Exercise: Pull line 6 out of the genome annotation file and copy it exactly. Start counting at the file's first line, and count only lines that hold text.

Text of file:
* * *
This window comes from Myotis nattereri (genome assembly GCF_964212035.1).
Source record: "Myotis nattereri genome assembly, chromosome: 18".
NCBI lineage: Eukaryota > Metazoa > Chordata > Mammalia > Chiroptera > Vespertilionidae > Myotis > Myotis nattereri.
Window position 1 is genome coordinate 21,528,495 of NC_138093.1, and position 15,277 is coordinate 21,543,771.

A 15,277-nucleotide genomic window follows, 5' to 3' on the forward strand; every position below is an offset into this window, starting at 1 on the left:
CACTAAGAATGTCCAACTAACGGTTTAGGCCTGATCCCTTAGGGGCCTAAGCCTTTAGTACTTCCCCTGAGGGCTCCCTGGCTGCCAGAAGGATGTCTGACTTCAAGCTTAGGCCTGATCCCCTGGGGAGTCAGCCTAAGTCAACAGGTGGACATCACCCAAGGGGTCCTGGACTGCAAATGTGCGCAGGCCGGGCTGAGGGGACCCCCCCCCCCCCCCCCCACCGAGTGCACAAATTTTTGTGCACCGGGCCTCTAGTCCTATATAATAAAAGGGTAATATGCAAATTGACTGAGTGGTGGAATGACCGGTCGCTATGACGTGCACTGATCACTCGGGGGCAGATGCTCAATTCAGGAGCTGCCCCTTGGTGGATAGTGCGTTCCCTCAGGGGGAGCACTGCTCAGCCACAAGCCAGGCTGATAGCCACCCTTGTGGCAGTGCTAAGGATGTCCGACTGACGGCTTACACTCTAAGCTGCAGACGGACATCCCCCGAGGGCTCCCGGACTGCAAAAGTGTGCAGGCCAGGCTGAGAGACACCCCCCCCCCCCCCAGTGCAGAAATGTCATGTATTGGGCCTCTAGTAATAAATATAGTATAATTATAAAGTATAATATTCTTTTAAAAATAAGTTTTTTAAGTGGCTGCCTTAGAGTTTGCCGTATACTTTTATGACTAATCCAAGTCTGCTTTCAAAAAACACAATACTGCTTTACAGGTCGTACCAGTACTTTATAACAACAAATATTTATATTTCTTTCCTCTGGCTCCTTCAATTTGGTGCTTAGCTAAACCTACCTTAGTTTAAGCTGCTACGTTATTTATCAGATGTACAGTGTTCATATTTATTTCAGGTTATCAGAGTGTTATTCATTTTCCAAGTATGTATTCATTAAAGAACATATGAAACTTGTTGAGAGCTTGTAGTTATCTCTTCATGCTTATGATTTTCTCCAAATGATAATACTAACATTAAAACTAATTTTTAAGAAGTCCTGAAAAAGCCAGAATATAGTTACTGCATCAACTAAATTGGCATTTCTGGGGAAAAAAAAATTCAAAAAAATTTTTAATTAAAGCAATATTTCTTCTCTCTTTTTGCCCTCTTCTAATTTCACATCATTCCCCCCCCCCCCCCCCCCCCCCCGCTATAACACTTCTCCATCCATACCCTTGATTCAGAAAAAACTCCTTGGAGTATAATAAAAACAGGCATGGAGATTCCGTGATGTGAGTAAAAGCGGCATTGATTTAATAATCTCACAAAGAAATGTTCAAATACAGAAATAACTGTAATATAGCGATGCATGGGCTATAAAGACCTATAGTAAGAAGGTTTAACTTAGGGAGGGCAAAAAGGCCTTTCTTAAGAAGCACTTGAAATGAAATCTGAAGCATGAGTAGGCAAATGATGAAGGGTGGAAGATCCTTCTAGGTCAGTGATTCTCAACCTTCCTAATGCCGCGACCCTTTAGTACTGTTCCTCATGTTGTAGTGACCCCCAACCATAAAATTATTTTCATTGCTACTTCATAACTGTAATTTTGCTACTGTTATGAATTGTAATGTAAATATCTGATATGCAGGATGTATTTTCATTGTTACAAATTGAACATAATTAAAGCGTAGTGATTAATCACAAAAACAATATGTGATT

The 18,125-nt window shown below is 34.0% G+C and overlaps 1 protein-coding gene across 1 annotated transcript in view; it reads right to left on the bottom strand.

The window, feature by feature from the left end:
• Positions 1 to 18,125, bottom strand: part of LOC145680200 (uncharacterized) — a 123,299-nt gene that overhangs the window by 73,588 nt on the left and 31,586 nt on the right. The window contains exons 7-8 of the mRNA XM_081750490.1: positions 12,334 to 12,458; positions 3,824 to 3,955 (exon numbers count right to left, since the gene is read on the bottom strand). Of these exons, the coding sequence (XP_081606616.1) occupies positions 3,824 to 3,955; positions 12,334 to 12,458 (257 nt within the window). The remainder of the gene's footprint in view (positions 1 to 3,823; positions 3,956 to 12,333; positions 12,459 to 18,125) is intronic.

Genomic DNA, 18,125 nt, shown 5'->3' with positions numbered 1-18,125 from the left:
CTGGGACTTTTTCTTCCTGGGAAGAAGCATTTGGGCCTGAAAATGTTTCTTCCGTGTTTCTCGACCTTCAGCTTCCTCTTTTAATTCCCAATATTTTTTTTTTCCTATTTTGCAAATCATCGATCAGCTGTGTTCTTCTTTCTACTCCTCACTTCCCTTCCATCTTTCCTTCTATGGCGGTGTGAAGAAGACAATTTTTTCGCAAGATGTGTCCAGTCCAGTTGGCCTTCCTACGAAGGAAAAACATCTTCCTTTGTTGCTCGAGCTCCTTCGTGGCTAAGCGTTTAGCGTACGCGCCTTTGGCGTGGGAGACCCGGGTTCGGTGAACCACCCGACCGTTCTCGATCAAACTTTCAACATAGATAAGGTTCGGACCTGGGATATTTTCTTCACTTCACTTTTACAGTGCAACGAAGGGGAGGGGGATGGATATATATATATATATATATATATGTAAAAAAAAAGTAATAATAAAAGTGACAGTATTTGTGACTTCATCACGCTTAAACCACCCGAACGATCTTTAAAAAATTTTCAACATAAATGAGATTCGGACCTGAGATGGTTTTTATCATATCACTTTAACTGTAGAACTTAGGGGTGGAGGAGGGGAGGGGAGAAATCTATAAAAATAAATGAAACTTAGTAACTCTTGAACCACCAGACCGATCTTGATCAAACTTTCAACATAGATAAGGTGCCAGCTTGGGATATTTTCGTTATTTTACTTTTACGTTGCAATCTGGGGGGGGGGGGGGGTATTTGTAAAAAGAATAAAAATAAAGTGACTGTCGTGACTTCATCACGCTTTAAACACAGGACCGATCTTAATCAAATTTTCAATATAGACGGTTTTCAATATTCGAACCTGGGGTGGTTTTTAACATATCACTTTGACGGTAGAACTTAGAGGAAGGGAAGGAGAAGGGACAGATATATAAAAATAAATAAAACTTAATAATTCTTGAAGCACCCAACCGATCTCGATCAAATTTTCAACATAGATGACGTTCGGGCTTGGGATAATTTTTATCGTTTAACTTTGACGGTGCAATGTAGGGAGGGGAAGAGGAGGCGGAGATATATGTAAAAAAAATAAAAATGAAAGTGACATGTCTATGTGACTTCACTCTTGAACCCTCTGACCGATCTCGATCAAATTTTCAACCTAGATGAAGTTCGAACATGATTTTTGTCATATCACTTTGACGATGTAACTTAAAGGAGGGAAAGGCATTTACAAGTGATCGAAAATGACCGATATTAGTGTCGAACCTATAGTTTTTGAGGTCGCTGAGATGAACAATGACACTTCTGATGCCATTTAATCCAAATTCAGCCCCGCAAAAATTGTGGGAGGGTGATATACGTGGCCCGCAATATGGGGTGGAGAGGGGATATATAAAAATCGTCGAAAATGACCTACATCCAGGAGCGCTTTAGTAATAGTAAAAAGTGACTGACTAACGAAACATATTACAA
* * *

CACTAAGAATGTCCAACTAACGGTTTAGGCCTGATCCCTTAGGGGCCTAAGCCTTTAGTACTTCCCCTGAGGGCTCCCTGGCTGCCAGAAGGATGTCTGACTTCAAGCTTAGGCCTGATCCCCTGGGGAGTCAGCCTAAGTCAACAGGTGGACATCACCCAAGGGGTCCTGGACTGCAAATGTGCGCAGGCCGGGCTGAGGGGACCCCCCCCCCCCCCCCCCACCGAGTGCACAAATTTTTGTGCACCGGGCCTCTAGTCCTATATAATAAAAGGGTAATATGCAAATTGACTGAGTGGTGGAATGACCGGTCGCTATGACGTGCACTGATCACTCGGGGGCAGATGCTCAATTCAGGAGCTGCCCCTTGGTGGATAGTGCGTTCCCTCAGGGGGAGCACTGCTCAGCCACAAGCCAGGCTGATAGCCACCCTTGTGGCAGTGCTAAGGATGTCCGACTGACGGCTTACACTCTAAGCTGCAGACGGACATCCCCCGAGGGCTCCCGGACTGCAAAAGTGTGCAGGCCAGGCTGAGAGACACCCCCCCCCCCCCCAGTGCAGAAATGTCATGTATTGGGCCTCTAGTAATAAATATAGTATAATTATAAAGTATAATATTCTTTTAAAAATAAGTTTTTTAAGTGGCTGCCTTAGAGTTTGCCGTATACTTTTATGACTAATCCAAGTCTGCTTTCAAAAAACACAATACTGCTTTACAGGTCGTACCAGTACTTTATAACAACAAATATTTATATTTCTTTCCTCTGGCTCCTTCAATTTGGTGCTTAGCTAAACCTACCTTAGTTTAAGCTGCTACGTTATTTATCAGATGTACAGTGTTCATATTTATTTCAGGTTATCAGAGTGTTATTCATTTTCCAAGTATGTATTCATTAAAGAACATATGAAACTTGTTGAGAGCTTGTAGTTATCTCTTCATGCTTATGATTTTCTCCAAATGATAATACTAACATTAAAACTAATTTTTAAGAAGTCCTGAAAAAGCCAGAATATAGTTACTGCATCAACTAAATTGGCATTTCTGGGGAAAAAAAAATTCAAAAAAATTTTTAATTAAAGCAATATTTCTTCTCTCTTTTTGCCCTCTTCTAATTTCACATCATTCCCCCCCCCCCCCCCCCCCCCCCGCTATAACACTTCTCCATCCATACCCTTGATTCAGAAAAAACTCCTTGGAGTATAATAAAAACAGGCATGGAGATTCCGTGATGTGAGTAAAAGCGGCATTGATTTAATAATCTCACAAAGAAATGTTCAAATACAGAAATAACTGTAATATAGCGATGCATGGGCTATAAAGACCTATAGTAAGAAGGTTTAACTTAGGGAGGGCAAAAAGGCCTTTCTTAAGAAGCACTTGAAATGAAATCTGAAGCATGAGTAGGCAAATGATGAAGGGTGGAAGATCCTTCTAGGTCAGTGATTCTCAACCTTCCTAATGCCGCGACCCTTTAGTACTGTTCCTCATGTTGTAGTGACCCCCAACCATAAAATTATTTTCATTGCTACTTCATAACTGTAATTTTGCTACTGTTATGAATTGTAATGTAAATATCTGATATGCAGGATGTATTTTCATTGTTACAAATTGAACATAATTAAAGCGTAGTGATTAATCACAAAAACAATATGTGATT